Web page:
three boats, as La Peyrouse had found I retired with my boats from the shore, there only three in all, and thought that hoping that the Islanders would be less the inhabitants would soon be without importunate, and many swam after us to any boats for want of wood. Those exchange fruit for iron. While I was which we saw perfectly agreed with La distributing some presents among them, Peyrouse's description, and were put we were saluted from the shore with a together of little pieces of wood. The shower of stones. Now I had a few savages did not venture to come close to musket-shots fired over their heads. This the ship, but remained at a little distance, had some effect on them, and they directly · showed us fruit, spoke very loud, and left the beach, and we landed without rowed in a little while again to shore. difficulty, but we got immediately among Lieutenant Schischmareff sought, and such a multitude, that in case of an attack, soon found a good anchoring place. we should have been in great danger; While he was taking soundings, a great even the retreat would have been difficult, many Islanders kept swimming around, as the boats stood in the surf, and it who gave him fruit for pieces of iron would have been hardly possible to reach hoops. I myself with seventeen men them. I could not venture farther into resolved to go on shore in the long-boat. the country, but looked directly for the About a thousand Savages seemed to be curious statues which distinguished this waiting with impatience on the beach for island, and which from the description our landing; they danced, screamed, must be near the place where I was: but and twisted their bodies in the strangest I discovered only the ruins of one of manner. As their number was so very them, with its pedestal, which is not great, and they had crowded altogether damaged; all the others seen to have in one place, I judged it proper not to been totally destroyed, for I was on the leave the boats till they had retired from very spot where the largest formerly the beach; but to induce them to do stood. It was not till we sailed round that was not very easy. They seemed the South point that we discovered some to understand my signs very well, but statues of no great height. God knows their curiosity was too great, they would whether the Europeans or the Islanders

VOL. 2.]

Russian Voyage of Discovery.

245

themselves performed this feat. I suspect all slept on deck. On the night of the the Europeans; for what else can have 10th of April, I was visited by an unexcited the distrust of the Savages, who expected guest: I felt something move received La Peyrouse with the greatest a little under my quilt; just awaking friendship? In general, these Savages from a sound sleep, I stretched forth are of a middle stature, well shaped, and my hand, much alarmed, to catch of a copper colour, but some of them are it. I felt something cold and alive; by tolerably white; all are tattooed, but a the light of the moon I saw it to be a few only over the whole body. Many flying-fish, and I am probably the only had painted their faces in a frightful person who ever caught a fish in bed. manner with a red and white; among those who were not painted we discovered some not unpleasing countenances. The few women who shewed themselves were old and ugly. To judge from the cheerfulness of the Savages, they were very well satisfied with their situation. Of provisions, they seem to have no want. They brought us a great quantity of banians, yams, and potatoes, sugarcane, &c. Their fields,covered with the most beautiful verdure, are regularly divided into squares, which afford the eye a very pleasing prospect. The seeds which La Peyrouse distributed there have probably not succeeded, for we gaw no fruit of them, nor any sheep, nor pigs, which ought to have increased very much. Poultry they seem not to have in much abundance, for they brought only one fowl for sale. Their habitations are just as La Peyrouse describes them. The long bouse which is marked upon his map stands still on the same seite, as does also the stone hut on the shore. As we retired to our boat a great many people collected on the shore, and their cries were dreadful. As we retired they again threw many stones at us, we could not therefore expect any better treatment the next day, and accordingly set sail immediately.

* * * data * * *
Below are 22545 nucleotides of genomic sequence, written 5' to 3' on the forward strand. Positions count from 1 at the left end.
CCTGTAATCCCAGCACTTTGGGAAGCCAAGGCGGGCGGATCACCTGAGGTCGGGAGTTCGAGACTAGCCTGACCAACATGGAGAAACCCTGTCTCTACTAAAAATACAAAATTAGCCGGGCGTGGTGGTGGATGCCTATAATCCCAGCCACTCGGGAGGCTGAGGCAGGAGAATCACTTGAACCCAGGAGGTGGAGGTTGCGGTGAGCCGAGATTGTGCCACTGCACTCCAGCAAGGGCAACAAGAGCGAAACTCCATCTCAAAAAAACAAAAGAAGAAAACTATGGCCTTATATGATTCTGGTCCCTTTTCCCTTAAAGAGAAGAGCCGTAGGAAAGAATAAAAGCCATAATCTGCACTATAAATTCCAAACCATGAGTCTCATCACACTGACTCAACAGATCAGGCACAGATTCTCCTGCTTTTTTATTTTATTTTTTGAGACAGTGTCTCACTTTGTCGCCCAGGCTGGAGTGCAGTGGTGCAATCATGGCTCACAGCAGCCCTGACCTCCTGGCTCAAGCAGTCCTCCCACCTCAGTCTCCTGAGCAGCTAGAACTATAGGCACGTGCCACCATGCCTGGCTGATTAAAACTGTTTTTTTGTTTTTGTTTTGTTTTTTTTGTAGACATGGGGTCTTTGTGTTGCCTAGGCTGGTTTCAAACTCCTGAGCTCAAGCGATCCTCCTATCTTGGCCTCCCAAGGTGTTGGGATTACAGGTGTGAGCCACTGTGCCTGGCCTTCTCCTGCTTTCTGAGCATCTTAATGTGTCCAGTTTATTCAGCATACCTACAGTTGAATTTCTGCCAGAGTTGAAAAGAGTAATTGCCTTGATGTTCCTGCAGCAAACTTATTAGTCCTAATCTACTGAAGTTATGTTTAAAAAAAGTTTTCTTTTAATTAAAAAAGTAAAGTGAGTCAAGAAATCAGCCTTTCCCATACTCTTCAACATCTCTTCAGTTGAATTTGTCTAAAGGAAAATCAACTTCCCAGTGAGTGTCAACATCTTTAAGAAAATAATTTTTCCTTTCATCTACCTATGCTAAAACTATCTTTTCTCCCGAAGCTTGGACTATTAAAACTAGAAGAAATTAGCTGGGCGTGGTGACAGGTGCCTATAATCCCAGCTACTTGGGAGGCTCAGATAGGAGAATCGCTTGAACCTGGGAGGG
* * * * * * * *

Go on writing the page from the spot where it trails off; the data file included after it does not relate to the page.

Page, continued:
On the 13th of April, I was on the very same spot on which Arrowsmith's map marks the island of St. Pablo, but I had not the slightest sign of being near land. On the 15th, we had a high wind, accompanied with a heavy shower of rain, the sky was very black, and it lightened all around; but suspecting land to be near, I would not venture to continue my course in this dark night,but tacked. On the 16th, the man at the mast-head suddenly called out "land." This word made me start, as I did not expect land in this longitude, and consequently the hope of making a new discovery flashed across my mind. It was a small and very low Island, which one could see from the mast-head at the distance of ten leagues at most, of a pleasing appearance, in some places thickly covered with wood, and surrounded with coral reefs, on which the surf broke violently; in the middle of the island is a little lake. To land was too dangerous; we did not discover the slightest sign of inhabitants, nor any cocoa-trees. From the description, this island is something like the Dogs Island; but this proves little, as all coral islands resemble each other. Besides, there is a difference in the latitude of 21°. This discovery may therefore be a new one, The voyage from Cronstadt to Chili However I have called this island the had lasted longer than had been calcu- Doubtful Island, and leave others to lated, and therefore there remained not ascertain the fact hereafter. I next diso much time for the researches in the rected my course to the West, but laySouth Sea. I found myself obliged to to in the night, which is to be recomshorten the plan, and directed my course mended to every navigator in these directly to the Islands discovered by parts, as otherwise the reefs of this Schouten and Lemaire. The nights island are scarcely to be avoided. were very warm, for which reason we

To be continued.